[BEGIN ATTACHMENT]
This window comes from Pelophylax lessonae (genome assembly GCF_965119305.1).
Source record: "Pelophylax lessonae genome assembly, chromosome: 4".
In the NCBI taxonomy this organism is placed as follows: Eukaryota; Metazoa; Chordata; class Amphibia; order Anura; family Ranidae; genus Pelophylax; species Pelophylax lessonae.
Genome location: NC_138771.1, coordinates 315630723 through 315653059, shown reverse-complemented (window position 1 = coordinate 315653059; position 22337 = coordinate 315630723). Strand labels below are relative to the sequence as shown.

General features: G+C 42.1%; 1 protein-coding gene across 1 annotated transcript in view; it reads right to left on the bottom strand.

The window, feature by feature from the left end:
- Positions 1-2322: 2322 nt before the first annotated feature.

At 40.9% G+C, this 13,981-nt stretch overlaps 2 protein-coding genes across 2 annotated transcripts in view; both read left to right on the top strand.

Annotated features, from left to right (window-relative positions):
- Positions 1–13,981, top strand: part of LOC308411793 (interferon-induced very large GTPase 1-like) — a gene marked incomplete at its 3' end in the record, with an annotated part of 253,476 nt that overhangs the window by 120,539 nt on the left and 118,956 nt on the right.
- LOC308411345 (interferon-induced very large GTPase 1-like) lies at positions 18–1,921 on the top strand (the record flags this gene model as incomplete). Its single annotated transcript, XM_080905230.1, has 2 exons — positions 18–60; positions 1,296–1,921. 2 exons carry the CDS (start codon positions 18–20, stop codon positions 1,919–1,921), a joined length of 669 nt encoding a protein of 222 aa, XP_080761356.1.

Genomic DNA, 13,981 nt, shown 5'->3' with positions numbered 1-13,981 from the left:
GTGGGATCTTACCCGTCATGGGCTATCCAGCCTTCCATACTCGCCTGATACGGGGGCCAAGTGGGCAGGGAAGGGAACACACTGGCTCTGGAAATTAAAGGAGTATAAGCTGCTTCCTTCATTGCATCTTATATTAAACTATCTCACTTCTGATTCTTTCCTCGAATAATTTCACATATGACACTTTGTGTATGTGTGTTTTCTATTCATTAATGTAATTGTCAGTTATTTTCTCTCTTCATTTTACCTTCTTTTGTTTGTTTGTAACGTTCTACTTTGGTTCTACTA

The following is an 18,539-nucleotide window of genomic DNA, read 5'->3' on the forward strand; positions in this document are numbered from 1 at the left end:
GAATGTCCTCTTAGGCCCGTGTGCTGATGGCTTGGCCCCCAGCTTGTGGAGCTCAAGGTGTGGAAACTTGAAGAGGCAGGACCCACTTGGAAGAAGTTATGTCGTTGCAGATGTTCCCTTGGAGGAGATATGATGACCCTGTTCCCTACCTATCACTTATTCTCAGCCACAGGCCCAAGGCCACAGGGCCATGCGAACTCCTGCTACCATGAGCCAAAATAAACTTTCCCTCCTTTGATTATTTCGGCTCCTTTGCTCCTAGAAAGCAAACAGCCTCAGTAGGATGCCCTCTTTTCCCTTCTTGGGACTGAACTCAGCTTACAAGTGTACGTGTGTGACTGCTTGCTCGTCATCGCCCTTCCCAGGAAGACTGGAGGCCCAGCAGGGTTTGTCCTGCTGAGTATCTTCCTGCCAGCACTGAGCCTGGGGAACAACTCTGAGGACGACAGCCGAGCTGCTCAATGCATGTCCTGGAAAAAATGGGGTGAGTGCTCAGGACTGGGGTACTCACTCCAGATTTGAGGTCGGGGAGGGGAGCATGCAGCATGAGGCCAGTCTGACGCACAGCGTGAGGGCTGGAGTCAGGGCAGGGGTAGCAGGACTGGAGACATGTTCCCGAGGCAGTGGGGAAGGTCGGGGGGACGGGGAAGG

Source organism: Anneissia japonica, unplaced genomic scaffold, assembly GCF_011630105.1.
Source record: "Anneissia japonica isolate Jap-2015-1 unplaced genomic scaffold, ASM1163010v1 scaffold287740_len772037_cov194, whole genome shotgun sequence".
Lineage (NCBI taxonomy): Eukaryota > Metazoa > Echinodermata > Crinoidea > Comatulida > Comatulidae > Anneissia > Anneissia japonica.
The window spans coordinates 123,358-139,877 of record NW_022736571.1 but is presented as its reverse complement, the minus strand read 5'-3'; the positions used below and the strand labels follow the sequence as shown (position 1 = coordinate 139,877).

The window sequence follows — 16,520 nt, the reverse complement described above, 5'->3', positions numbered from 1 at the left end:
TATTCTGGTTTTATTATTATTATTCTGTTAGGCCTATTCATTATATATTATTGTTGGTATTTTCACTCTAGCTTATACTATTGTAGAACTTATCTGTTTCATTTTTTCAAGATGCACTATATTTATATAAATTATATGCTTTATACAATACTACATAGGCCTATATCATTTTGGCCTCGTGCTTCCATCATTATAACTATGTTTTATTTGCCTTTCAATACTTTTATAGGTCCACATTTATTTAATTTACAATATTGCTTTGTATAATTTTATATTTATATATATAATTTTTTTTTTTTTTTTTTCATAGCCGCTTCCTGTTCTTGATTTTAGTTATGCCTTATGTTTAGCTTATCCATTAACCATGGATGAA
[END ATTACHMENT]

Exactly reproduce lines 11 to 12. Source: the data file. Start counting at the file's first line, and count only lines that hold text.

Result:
- LOC308411345 (interferon-induced very large GTPase 1-like) lies at positions 18–1,921 on the top strand (the record flags this gene model as incomplete). Its single annotated transcript, XM_080905230.1, has 2 exons — positions 18–60; positions 1,296–1,921. 2 exons carry the CDS (start codon positions 18–20, stop codon positions 1,919–1,921), a joined length of 669 nt encoding a protein of 222 aa, XP_080761356.1.

Genomic DNA, 13,981 nt, shown 5'->3' with positions numbered 1-13,981 from the left: